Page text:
We stated in our immediately preceding blog post that, "In recent years, and with progressively growing momentum, media outlets are emphasizing white collar crime."
When was the last time you picked up a newspaper (for those of you who even do that anymore in our digital world) and noticed a white collar crime-related tale buried on an inside page?
Allegedly, an individual targeted by police participated with a group in a string of robberies in multiple locales. In searching for an optimal way to link that person with the crimes, law enforcers seized upon the idea of tracking his movements over time through signals sent out from his mobile phone to cellphone towers.
There is no dearth of evidence to suggest that an ever-growing number of Tennessee residents and other Americans across the country are strongly favoring efforts to materially reform the country's criminal justice system in a manner that better promotes equity and drives down costs.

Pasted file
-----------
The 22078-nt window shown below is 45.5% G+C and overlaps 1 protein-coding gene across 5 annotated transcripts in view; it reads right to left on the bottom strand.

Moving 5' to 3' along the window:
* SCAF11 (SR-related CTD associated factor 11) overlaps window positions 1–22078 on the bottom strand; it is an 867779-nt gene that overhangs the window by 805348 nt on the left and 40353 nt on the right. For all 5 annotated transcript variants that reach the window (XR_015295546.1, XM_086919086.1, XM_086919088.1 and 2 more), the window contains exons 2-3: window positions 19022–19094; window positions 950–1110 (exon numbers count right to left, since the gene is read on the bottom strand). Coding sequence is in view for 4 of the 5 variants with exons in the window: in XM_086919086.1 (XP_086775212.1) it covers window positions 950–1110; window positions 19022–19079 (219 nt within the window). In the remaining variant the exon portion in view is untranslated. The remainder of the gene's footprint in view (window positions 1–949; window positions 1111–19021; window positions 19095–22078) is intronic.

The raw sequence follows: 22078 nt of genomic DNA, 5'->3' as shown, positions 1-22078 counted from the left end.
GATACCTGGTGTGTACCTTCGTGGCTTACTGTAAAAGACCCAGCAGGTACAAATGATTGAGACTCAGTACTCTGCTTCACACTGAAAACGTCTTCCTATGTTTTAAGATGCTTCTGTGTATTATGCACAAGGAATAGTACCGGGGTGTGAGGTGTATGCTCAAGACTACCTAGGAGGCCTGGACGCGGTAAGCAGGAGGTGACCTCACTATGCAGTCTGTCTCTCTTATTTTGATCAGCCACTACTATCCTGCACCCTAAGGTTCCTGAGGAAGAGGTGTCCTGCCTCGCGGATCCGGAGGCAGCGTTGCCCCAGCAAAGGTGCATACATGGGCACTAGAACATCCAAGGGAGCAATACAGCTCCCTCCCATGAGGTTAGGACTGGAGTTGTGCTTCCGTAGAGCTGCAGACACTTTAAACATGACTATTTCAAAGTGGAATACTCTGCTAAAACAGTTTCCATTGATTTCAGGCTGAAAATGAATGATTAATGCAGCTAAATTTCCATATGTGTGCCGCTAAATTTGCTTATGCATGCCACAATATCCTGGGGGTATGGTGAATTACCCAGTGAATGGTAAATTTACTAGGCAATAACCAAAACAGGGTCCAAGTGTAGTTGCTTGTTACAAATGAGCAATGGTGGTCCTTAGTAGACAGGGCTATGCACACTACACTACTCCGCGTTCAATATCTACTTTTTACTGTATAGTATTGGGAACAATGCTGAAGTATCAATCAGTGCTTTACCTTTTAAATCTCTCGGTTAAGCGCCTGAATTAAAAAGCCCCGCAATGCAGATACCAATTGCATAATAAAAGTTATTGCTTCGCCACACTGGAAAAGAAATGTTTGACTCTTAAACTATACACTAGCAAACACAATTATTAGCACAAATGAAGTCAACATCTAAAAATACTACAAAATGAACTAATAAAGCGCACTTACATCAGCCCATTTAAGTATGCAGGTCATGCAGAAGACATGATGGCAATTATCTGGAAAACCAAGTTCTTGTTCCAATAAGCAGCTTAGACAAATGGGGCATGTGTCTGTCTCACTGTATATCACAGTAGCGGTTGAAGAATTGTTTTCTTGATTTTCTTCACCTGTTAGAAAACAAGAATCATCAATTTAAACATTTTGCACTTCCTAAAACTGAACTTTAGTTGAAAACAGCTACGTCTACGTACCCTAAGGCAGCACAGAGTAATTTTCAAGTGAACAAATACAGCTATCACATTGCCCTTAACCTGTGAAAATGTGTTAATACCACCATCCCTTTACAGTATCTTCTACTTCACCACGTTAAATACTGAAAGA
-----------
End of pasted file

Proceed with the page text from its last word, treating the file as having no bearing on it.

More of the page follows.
Fundamentally erroneous assumption: that every individual locked away in a state or federal prison in the United States is guilty of the crime they were charged with.
A loved one has been charged with a crime that you know he or she did not commit. All you need to do is wait for the not-guilty verdict to be read so that you can all leave this nightmare in the past, right? Not necessarily.
In Tennessee, offenses are graded in order of the severity of the crime. After capital crimes, Class A felonies carry the heaviest consequences. A person convicted of a Class A felony may face decades in prison and thousands of dollars in fines. Three people were recently arrested after a shooting and charged with felonies that could potentially cost them many years behind bars.